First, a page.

We arrived at the hospital for the pre-operative testing and followed the directions to Building 10, the Orange area, followed the G route, then went down a floor to search for area 14. There was a long line outside of the pre-operative testing room and I tried to ask a question. They quickly realized that we couldn’t speak Italian well, whisked Jim inside and told me to stay out of the room. After about 3 hours, Jim came out to say that he needed a chest Xray and someone would lead us there. It was so confusing getting around that the “guide” asked 3 people for directions! Jim said most of the people spoke decent English. After about 4 hours total, we left. We walked around the city of Pisa and found a wonderful place for lunch. We got a glance at the tower; it’s still leaning. 

More directional signs than an international airport!

The next day, the surgeon called me. (No, not his assistant or nurse… the surgeon). He said that surgery would be Monday and we were to arrive by 10am. He gave us directions to the place to come for surgery and asked Jim to take a COVID-19 test on Sunday at 9:55am and asked that we pre-pay before the surgery. We had talked to our insurance agent and they will cover 80% of the cost, but we needed to pay up-front and they will reimburse us for 80% of the total.

We decided to pre-pay for the surgery on Friday so that we wouldn’t need to worry about it the day of the surgery. Boy, am I glad that we did that! After going to a few different buildings, we found someone who could help us. Because we aren’t using the National Insurance, no one seems to know how to deal with us. At one point, there were three people helping us and two people were called. After about an hour, they finally took our credit card.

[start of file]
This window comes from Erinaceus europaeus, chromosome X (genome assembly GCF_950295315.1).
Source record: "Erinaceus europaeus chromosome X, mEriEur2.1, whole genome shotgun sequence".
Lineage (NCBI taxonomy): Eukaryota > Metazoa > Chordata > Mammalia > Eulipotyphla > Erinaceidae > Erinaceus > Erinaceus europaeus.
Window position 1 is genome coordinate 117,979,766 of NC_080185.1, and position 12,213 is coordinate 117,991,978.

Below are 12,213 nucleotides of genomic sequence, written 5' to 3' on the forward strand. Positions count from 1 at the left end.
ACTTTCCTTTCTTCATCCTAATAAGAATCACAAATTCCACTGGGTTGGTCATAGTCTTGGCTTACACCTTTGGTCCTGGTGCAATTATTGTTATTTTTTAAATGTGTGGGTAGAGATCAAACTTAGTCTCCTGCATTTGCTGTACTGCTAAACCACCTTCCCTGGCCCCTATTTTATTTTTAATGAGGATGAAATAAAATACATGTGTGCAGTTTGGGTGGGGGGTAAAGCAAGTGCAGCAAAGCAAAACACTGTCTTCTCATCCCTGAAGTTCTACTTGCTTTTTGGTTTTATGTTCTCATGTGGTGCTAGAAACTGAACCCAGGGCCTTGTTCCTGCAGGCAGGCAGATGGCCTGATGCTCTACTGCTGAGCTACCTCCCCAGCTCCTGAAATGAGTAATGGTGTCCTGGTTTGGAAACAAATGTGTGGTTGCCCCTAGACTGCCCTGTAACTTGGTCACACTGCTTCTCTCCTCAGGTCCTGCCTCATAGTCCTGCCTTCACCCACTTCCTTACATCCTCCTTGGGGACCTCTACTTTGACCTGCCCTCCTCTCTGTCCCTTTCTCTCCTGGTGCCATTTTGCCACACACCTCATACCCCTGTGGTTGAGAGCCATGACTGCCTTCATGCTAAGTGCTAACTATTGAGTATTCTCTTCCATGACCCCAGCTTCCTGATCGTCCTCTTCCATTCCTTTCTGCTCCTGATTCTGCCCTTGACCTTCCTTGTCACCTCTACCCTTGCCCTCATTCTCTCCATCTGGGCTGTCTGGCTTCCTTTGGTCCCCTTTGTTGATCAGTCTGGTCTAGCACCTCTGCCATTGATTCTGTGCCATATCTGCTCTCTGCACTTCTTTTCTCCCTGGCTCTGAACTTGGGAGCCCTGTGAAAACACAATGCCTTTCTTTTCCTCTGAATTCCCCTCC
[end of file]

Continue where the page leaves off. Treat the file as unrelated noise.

Next step… the COVID test. We were told to go the hospital, parking lot A1, and look for an orange building with a tent next to it. Jim didn’t wait too long to have a swab in the throat and one in the nose. He also learned that we were essentially quarantined until he went to the hospital the next day. They said that they would call if it was positive, otherwise we were to come to the hospital the next morning.

Surgery day! Next problem… because we had paid on the Friday before, the date on some of the paperwork showed surgery on that Friday. Yikes! After lots of phone calls and a 1.5 hour wait, we were brought to Jim’s hospital room. The nurse showed us the room, including the bathroom and two beds. They said that I could sleep in the other bed. For outpatient surgery??? Surgery was scheduled for 1pm, but nothing seemed to be happening. Then they asked me if I wanted lunch and dinner. Of course, I was confused because I’m not the patient and Jim can’t eat. They ended up bringing me a decent lunch and dinner will come for Jim and I. They finally said that the surgery would be later than planned, probably around 2pm. Piano, piano… This “out-patient” surgery was going to include a night in the hospital.